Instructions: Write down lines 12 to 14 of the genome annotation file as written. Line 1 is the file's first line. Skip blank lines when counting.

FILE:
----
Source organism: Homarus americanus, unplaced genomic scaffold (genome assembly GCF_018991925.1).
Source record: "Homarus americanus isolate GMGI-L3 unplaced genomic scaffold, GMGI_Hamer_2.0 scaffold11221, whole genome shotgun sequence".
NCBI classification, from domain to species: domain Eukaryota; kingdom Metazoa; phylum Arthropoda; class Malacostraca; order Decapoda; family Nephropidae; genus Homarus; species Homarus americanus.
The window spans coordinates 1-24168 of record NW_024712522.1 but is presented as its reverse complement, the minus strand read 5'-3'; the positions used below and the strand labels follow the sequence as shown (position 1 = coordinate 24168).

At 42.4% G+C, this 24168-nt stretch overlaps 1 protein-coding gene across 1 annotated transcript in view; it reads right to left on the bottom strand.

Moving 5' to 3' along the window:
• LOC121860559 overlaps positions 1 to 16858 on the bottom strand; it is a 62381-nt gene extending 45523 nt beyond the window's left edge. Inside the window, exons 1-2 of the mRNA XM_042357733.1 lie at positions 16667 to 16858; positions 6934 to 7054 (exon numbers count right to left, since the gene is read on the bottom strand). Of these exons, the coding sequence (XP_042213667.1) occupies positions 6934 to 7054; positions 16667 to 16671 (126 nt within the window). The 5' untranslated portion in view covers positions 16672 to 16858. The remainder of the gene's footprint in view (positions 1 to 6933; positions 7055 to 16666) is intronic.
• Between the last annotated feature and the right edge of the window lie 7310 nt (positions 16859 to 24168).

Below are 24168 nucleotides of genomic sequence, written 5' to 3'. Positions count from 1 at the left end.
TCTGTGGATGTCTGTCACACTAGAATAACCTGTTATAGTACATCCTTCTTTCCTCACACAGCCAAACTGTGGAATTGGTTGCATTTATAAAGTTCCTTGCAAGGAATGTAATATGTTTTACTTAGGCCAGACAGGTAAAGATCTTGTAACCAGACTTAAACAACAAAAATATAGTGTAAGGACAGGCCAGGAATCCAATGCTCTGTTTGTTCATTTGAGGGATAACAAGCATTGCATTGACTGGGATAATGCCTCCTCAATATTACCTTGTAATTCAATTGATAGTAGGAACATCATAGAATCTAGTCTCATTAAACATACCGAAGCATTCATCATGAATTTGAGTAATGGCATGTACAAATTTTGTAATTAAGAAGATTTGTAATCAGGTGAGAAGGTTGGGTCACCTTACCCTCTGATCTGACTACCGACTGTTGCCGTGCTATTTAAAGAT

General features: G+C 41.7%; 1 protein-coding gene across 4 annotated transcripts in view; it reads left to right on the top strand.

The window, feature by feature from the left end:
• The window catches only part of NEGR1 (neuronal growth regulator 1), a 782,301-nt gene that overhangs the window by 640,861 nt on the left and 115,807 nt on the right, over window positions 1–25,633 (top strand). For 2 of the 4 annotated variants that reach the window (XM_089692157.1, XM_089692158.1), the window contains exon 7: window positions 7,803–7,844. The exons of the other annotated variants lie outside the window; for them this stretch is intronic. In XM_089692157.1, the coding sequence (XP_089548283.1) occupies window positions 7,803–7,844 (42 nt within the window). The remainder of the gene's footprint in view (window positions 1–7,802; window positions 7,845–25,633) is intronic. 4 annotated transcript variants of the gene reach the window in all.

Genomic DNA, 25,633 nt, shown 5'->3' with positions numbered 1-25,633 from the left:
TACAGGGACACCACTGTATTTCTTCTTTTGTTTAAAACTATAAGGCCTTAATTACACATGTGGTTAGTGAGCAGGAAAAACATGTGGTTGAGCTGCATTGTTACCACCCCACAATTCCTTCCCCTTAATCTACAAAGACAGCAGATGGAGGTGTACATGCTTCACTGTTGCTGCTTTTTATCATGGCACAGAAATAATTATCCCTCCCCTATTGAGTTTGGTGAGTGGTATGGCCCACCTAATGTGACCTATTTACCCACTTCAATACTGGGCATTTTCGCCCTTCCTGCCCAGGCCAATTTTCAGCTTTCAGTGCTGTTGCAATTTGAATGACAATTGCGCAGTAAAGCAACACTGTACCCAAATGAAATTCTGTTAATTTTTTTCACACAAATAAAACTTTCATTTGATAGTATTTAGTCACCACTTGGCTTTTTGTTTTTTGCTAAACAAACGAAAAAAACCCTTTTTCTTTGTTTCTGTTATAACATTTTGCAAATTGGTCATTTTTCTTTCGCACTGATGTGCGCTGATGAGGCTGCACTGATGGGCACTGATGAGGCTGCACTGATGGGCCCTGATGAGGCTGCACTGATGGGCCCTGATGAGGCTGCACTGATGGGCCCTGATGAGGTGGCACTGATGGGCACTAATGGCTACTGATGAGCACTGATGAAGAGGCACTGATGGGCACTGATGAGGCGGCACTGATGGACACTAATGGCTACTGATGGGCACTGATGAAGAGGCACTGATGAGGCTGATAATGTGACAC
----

The window, feature by feature from the left end:
• The window catches only part of NEGR1 (neuronal growth regulator 1), a 782,301-nt gene that overhangs the window by 640,861 nt on the left and 115,807 nt on the right, over window positions 1–25,633 (top strand). For 2 of the 4 annotated variants that reach the window (XM_089692157.1, XM_089692158.1), the window contains exon 7: window positions 7,803–7,844. The exons of the other annotated variants lie outside the window; for them this stretch is intronic. In XM_089692157.1, the coding sequence (XP_089548283.1) occupies window positions 7,803–7,844 (42 nt within the window). The remainder of the gene's footprint in view (window positions 1–7,802; window positions 7,845–25,633) is intronic. 4 annotated transcript variants of the gene reach the window in all.

Genomic DNA, 25,633 nt, shown 5'->3' with positions numbered 1-25,633 from the left: